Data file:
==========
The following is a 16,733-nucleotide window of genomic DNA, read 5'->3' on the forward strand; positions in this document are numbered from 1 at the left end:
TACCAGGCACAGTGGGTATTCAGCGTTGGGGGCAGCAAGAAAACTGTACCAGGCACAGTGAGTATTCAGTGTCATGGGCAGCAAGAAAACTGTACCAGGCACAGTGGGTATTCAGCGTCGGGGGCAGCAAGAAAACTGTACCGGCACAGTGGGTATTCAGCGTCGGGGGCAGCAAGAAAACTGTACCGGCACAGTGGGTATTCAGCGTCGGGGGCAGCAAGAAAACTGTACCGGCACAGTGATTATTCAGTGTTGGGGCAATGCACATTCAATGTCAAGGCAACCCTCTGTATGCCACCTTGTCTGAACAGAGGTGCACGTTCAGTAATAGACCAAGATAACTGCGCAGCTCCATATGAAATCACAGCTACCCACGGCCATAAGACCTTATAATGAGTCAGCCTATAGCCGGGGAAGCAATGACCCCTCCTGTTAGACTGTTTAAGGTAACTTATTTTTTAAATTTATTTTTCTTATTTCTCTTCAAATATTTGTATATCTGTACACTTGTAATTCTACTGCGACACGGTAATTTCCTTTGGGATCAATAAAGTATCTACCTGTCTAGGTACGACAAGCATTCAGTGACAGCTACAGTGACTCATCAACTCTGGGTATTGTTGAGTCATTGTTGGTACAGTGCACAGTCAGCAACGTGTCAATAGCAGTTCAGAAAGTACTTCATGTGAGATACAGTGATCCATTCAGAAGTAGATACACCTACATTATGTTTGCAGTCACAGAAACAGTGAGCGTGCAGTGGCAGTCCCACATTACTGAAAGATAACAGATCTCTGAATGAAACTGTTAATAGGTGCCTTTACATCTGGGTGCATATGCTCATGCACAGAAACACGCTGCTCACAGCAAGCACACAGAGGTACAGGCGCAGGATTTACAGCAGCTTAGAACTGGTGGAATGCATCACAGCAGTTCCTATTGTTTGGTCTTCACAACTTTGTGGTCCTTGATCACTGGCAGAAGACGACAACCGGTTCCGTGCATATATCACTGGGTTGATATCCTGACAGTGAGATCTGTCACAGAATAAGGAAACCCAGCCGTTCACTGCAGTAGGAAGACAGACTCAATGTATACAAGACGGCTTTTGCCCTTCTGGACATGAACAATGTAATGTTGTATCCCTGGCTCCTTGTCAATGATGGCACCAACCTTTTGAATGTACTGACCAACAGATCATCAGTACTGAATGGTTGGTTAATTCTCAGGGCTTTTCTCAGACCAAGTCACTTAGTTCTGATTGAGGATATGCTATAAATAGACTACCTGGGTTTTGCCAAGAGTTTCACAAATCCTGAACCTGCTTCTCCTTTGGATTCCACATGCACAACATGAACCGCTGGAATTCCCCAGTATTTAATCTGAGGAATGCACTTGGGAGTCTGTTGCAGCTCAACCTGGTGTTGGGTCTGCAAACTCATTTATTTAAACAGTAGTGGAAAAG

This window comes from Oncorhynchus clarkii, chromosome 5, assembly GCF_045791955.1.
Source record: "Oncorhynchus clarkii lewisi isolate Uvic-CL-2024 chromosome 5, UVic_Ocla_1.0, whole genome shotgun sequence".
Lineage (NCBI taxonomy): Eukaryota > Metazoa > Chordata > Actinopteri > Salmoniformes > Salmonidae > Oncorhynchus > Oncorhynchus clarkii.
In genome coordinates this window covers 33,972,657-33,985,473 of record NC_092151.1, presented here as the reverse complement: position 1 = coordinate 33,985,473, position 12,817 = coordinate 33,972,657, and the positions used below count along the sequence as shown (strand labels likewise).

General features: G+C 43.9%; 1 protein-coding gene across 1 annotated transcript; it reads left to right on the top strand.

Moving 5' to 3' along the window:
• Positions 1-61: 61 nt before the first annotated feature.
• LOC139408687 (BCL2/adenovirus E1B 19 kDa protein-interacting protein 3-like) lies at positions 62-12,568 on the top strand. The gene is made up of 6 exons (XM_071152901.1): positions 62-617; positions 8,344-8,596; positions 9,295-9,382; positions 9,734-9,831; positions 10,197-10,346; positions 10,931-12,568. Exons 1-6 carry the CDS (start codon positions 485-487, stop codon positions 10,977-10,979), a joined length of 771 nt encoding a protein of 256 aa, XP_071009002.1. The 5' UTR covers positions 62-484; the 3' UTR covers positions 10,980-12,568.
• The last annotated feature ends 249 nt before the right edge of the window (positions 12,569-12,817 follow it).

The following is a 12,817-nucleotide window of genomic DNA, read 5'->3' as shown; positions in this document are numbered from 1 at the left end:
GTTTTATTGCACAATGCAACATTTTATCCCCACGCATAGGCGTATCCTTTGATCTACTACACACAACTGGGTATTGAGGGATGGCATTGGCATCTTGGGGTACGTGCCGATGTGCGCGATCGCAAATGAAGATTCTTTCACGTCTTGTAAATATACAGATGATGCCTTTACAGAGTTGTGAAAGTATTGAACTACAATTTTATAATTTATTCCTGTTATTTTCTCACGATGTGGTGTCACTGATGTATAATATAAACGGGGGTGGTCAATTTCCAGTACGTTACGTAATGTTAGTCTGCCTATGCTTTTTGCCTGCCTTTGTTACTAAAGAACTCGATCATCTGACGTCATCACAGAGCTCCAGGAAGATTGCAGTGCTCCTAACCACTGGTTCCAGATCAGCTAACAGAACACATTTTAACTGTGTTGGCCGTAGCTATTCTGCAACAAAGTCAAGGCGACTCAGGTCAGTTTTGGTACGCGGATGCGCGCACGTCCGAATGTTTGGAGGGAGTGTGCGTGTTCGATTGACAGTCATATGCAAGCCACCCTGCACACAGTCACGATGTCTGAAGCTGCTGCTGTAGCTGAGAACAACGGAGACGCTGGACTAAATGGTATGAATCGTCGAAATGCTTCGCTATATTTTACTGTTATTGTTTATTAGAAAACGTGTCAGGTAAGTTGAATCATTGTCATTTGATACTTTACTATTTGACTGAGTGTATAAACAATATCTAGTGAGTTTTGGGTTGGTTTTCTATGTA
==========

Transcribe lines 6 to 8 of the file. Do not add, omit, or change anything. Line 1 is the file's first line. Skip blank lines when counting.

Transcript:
In genome coordinates this window covers 33,972,657-33,985,473 of record NC_092151.1, presented here as the reverse complement: position 1 = coordinate 33,985,473, position 12,817 = coordinate 33,972,657, and the positions used below count along the sequence as shown (strand labels likewise).

General features: G+C 43.9%; 1 protein-coding gene across 1 annotated transcript; it reads left to right on the top strand.

Moving 5' to 3' along the window: